Yes I know, eggs may seem to be a bit of an odd topic for a blog but if I had five pounds for every time someone asked me if eggs are ok and how many can they eat a week, I would be quite a rich woman.
From negative press to a superfood
Eggs carry a lot of negative baggage and this really influences people’s perception of them and their use in the diet. I think it all began in 1988 when Edwina Curry announced that the level of salmonella in British eggs was high. This statement was of course very powerful and had a catastrophic effect on farmers and egg producers. Sales dropped by 60%. Following on from this, eggs have long been associated with being high in cholesterol and bad for the heart and causing circulatory problems. At one time we were told to limit our consumption to no more than 4 a week.
Well, all of this has been turned on its head. Recent research has shown that eggs are by no means the bad guys but have been in fact been labelled a 'Superfood’. So let’s look at why this U turn has come about.
New thinking about eggs
A meta-analysis published in the ‘American Journal of Clinical Nutrition’, in 2013 looked at 22 prospective studies on egg consumption and health. They reported that eggs had no association with either heart disease or stroke in otherwise healthy people. This isn’t the only data as multiple other studies have led to the same conclusion.
One study took a group of healthy men who were asked to eat 4 eggs a day for a month. Their cholesterol levels were measured at the beginning and end of the trial period. It showed there was no increase in their levels of cholesterol. In fact the results showed that their good cholesterol (HDL) had improved.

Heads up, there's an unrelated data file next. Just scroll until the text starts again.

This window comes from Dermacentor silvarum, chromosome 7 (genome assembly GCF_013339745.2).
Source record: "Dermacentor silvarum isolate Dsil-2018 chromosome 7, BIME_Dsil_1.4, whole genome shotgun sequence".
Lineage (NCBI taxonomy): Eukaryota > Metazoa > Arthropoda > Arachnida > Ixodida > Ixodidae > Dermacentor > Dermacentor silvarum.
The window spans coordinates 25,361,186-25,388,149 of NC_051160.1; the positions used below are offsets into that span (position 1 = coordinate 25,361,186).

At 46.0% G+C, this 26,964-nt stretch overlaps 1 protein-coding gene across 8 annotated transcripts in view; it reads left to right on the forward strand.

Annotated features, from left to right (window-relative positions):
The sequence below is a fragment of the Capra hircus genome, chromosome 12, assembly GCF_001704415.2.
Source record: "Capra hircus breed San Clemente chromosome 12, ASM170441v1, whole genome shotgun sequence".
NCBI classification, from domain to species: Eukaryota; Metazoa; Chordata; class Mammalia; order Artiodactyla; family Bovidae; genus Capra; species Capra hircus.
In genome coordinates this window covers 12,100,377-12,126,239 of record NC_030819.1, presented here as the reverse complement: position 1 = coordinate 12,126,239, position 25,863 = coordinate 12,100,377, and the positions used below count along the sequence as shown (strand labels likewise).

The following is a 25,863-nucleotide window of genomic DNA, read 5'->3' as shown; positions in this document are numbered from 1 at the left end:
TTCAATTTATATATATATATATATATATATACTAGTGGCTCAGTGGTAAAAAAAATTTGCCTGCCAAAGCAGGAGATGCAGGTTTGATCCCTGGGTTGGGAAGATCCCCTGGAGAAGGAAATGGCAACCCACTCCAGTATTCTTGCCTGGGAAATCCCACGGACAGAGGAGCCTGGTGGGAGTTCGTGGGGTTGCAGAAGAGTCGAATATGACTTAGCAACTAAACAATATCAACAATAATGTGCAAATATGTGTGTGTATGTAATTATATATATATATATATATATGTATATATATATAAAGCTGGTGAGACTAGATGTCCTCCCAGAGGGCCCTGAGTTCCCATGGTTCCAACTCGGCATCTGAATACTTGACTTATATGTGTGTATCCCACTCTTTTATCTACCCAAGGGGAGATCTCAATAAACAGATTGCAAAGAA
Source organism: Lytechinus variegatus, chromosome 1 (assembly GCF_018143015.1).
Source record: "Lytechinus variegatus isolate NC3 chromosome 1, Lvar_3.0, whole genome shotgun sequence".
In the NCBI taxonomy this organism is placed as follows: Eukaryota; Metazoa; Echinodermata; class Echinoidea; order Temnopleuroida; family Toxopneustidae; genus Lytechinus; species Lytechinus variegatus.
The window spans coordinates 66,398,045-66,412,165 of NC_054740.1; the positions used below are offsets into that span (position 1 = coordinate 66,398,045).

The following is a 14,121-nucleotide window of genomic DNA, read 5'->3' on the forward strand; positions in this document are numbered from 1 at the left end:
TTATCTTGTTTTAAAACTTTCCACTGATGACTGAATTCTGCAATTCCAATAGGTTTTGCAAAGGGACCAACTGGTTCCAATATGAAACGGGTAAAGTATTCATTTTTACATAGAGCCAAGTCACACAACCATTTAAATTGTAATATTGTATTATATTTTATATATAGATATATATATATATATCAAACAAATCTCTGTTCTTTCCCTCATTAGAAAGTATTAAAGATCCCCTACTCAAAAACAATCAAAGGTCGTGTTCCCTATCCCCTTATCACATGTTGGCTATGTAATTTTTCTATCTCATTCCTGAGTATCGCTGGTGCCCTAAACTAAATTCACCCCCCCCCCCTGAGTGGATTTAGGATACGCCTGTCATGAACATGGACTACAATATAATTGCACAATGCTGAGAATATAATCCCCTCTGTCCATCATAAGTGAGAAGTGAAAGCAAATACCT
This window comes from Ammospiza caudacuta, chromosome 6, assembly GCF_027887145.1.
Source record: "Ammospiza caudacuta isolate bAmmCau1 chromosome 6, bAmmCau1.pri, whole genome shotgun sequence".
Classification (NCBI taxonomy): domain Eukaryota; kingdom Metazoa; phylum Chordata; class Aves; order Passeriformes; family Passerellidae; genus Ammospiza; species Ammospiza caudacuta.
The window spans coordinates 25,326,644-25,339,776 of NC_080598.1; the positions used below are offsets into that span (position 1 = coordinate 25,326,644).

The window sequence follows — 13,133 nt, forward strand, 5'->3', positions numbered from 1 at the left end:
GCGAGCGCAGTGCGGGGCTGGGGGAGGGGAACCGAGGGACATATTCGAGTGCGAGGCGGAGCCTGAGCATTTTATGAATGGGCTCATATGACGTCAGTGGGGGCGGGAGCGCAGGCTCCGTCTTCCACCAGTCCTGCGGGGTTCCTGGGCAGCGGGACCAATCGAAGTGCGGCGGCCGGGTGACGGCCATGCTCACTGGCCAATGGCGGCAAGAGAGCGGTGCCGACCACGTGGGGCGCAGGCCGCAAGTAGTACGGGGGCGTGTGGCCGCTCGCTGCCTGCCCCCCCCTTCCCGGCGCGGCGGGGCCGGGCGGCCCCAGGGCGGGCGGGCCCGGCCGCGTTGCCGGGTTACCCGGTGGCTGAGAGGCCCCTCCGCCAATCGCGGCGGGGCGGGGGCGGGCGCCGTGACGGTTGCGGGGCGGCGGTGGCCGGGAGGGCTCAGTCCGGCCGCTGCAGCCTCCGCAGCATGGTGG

Eggs and cancer?
I know that this does not seem to have much to do with cancer but as a holistic therapist I look at the complete health of the visitors that I see and my advice would reflect this. Also as I move on with this blog looking at the nutrients in eggs you will see that they prove very useful for those with cancer as they contain vital nutrients like choline, biotin, vitamin D and essential fats.
Benefits of eggs
We know that eggs are easily available, easy to prepare, and a very versatile ingredient. They are also nutritionally very useful.
- They contain high quality protein. Protein is essential to the body for growth repair of tissues and for the production of enzymes, antibodies and hormones. Protein also helps to prevent muscle mass loss which can be a problem for people with cancer who are losing weight. As we know, proteins are made up of building blocks called amino acids. The sulphur containing amino acids help with the detoxification process in the liver.
- They are rich in biotin (also found in liver, hazelnuts, almonds, sweet potatoes and tomatoes). Biotin is often referred to as vitamin B7 one of the less well known vitamins. It works with other enzymes to speed up chemical reactions and it works closely with vitamin B5 giving it a role in the formation of essential fats (these are building blocks for every cell in the body). Biotin is needed for energy production and works with insulin to help stabilise blood sugar levels. This is important for people with cancer as it is a good idea to keep blood sugar stable and prevent spikes that encourage insulin release. More recent research has shown that Biotin pays a role in the formation of DNA and the control of cell replication which is significant in the prevention of cancer.